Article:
As detailed in our first-look evaluation of HP’s new Officejet Pro 8000 Enterprise Printer, one of the printer’s most significant features is its compatibility with standard PCL 6 page control and PostScript Level 3 page description languages rather than the line-by-line PCL 3 GUI print driver used by most other HP Officejet imaging products. As stated, this required a significant memory and processor upgrades over other Officejet products.
You may be thinking, how can these print drivers be significant? Here’s how:
Deployment—It’s the final step in the printer-installation procedure. Picture yourself as the IT guy who has been ordered to install 10 workgroup printers to be shared by 30 users. The un-boxing and setup of each unit is the easy part (approximately 10 minutes for the Officejet Pro 8000 in our evaluation). The hard part comes when IT has to ensure that the print drivers and any required software is installed and operating on all of the designated users’ desktop workstations.
The typical installation program can be run from the CD or from a network share. During the 20-minute installation process, the installer must remain alert and readily available in order to advance through a series of four to six dialogs screens by clicking the “next” button. Once the software is installed, IT then must customize the print driver from the printer folder, and set defaults for print quality, media sources, duplex printing, grayscale printing, etc. And, if the print driver’s user interface (UI) differs from that of any other devices, this adds to IT’s training and support duties.
However, with the Officejet Pro 8000 Enterprise Printer, there are two standard, traditional methods that IT can now use to greatly shorten the time it takes to customize and deploy print drivers, deploying print drivers and software in just a few minutes, not 20 minutes, in the traditional manner that they’ve used to deploy LaserJets, for instance. (Previous Officejets’ print drivers were not compatible with the following deployment procedures.)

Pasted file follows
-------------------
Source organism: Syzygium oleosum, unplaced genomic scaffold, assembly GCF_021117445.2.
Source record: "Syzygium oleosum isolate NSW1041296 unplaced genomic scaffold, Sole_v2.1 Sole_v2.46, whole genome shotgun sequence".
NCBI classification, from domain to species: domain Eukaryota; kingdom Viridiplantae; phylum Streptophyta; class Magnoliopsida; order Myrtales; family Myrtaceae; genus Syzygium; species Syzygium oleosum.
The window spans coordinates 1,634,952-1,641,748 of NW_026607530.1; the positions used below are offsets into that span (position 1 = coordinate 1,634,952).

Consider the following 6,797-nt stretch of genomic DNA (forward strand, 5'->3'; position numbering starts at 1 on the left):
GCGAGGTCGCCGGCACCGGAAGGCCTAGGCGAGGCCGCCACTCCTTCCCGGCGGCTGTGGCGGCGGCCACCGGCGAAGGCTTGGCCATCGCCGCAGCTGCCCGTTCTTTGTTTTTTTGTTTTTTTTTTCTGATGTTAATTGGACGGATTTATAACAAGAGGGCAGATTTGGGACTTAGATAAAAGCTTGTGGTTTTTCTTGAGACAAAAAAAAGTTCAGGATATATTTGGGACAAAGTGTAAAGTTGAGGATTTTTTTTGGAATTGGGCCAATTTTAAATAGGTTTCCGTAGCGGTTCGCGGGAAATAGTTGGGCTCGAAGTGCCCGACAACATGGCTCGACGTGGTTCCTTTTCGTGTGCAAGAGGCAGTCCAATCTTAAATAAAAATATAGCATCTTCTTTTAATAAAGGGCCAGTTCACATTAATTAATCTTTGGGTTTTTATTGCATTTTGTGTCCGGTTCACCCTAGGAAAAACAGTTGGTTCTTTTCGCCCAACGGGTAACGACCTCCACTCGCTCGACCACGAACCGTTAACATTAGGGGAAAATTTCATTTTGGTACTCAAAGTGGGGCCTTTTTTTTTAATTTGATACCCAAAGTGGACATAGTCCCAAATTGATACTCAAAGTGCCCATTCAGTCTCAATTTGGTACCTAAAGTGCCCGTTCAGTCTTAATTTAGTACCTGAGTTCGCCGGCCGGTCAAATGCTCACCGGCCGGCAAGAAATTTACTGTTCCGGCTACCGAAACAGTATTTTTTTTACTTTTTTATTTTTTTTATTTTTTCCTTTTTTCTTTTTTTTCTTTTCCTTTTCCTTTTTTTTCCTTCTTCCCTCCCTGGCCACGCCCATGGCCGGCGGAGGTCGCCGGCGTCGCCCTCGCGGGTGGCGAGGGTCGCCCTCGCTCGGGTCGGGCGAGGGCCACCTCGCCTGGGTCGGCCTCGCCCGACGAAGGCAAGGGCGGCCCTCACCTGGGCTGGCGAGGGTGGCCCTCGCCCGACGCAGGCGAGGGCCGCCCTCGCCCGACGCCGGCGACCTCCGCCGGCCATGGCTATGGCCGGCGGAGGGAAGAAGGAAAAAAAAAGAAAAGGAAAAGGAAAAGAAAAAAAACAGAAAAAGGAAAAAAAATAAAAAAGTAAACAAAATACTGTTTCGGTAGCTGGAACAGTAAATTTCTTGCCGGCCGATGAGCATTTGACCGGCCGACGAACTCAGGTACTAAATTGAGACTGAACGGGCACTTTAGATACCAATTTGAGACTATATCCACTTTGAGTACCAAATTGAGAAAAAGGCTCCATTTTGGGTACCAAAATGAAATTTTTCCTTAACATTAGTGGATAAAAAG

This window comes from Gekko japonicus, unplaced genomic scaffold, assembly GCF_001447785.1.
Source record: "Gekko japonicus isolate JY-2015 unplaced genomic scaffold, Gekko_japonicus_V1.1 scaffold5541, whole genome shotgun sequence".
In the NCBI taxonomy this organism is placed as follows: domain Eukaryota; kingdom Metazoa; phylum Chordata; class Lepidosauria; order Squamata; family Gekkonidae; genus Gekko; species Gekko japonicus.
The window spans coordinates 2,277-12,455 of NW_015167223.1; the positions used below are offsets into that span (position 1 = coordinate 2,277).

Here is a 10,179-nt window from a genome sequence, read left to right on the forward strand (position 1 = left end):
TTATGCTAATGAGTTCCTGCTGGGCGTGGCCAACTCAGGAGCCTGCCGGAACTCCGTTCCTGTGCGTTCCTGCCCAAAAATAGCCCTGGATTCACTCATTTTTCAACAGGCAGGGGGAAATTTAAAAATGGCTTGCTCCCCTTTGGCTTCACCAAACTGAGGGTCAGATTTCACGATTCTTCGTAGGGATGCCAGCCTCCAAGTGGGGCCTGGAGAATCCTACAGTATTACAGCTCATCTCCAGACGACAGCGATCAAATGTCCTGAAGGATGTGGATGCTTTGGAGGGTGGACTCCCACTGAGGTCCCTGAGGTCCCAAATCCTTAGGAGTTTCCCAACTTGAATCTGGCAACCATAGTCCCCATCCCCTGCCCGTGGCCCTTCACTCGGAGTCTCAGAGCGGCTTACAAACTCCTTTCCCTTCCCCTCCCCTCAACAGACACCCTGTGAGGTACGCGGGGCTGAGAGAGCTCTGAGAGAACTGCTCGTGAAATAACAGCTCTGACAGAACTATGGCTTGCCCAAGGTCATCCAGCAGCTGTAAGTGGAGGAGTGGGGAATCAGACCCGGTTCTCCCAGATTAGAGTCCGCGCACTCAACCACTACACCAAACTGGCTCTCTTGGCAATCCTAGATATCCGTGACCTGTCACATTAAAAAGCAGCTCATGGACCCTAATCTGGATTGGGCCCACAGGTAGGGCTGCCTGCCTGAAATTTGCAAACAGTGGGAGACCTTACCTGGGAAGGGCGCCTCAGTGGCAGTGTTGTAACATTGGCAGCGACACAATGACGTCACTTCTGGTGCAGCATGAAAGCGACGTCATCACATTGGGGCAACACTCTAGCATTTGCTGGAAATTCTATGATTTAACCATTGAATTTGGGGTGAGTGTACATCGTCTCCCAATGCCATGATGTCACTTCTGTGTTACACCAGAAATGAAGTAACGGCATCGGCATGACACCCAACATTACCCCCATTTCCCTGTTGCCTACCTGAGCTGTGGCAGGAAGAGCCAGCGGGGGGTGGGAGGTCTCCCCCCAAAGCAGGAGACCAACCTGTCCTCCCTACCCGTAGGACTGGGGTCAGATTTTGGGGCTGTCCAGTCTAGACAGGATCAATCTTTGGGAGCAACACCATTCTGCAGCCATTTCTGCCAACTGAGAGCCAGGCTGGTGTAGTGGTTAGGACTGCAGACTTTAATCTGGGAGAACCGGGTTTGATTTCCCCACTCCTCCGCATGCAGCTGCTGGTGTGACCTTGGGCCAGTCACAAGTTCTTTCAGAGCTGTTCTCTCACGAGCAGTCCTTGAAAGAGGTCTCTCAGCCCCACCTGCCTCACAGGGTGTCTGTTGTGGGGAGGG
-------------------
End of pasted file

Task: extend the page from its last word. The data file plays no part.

Point and Print – The printer is attached to a print server, and the print driver on the server is configured accordingly (for instance, specify default duplex and grayscale, and specify installed media types and sources, etc.). IT instructs users to search for their assigned printer on the network. Once found, the user simply clicks on the printer’s icon and they’re presented with a dialog box asking whether they wish to connect to the printer. If the answer is yes, the pre-configured print driver is automatically installed over the network on the user’s workstation.
Automated Driver Deployment – Although several vendors provide this capability, we know for a fact that it’s included on HP and Xerox installation CDs, or prominently featured in the installation routine. The central component is the Driver Deployment Utility. This utility allows IT staff to create and distribute an executable printer-installation package that can be preconfigured and non-interactive. More importantly, it allows for the creation and distribution of print drivers with features such as color printing locked out for instance. Using this scenario, users (or installers) can be directed to a link that will launch the installation process. Additionally, a Driver Configuration Utility conveniently lets IT staff open, modify and “save as” in order to quickly create new packages from the precompiled package.
The Universal Print Driver (UPD) – Here’s where the Universal Print Driver comes in. The Officejet Pro 8000 is also the first Officejet compatible with HP’s Universal Print Driver. As mentioned, if the driver’s user interface (UI) differs from that of any other existing device, this adds to IT’s training and support duties. While this can be expected from brand-to-brand, it’s not to be expected when the models are of the same brand. Ultimately this means that companies that have standardized on, or provide support for primarily a single brand of device, face the same problem (but to a lesser degree), as companies that use a hodge-podge of different-brand equipment–another unwanted deviant UI that requires additional training and support.
A more recent solution to this conundrum in the development of the Universal Print Driver. However, since nobody to date has yet to develop a truly universal UPD that’s universal for all brands, many vendors have quasi-UPDs that encompass their entire line of “office” (dealer) products but not necessarily their models that are distributed via the B2B or retail channels. We are aware that HP, Konica Minolta, Ricoh and Xerox have “universal” print drivers—universal as long as all your printers are recent models from the same vendor AND from the same distribution channel.
We reviewed several UPDs a while back and thought that with the new capabilities provided by the new HP Officejet Pro 8000 Printer, now is the perfect time to revisit: